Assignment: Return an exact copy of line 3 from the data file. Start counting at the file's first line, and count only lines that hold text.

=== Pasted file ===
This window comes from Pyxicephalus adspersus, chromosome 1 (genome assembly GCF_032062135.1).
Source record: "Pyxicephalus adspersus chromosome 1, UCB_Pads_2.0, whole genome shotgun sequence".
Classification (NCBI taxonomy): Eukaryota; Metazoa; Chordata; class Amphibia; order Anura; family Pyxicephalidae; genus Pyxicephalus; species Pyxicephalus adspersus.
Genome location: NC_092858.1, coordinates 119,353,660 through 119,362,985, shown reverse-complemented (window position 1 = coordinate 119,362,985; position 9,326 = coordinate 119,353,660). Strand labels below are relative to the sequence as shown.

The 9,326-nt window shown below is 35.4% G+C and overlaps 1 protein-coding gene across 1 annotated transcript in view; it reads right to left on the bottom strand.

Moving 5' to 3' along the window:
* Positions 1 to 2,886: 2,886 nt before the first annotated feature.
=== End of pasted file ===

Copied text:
Classification (NCBI taxonomy): Eukaryota; Metazoa; Chordata; class Amphibia; order Anura; family Pyxicephalidae; genus Pyxicephalus; species Pyxicephalus adspersus.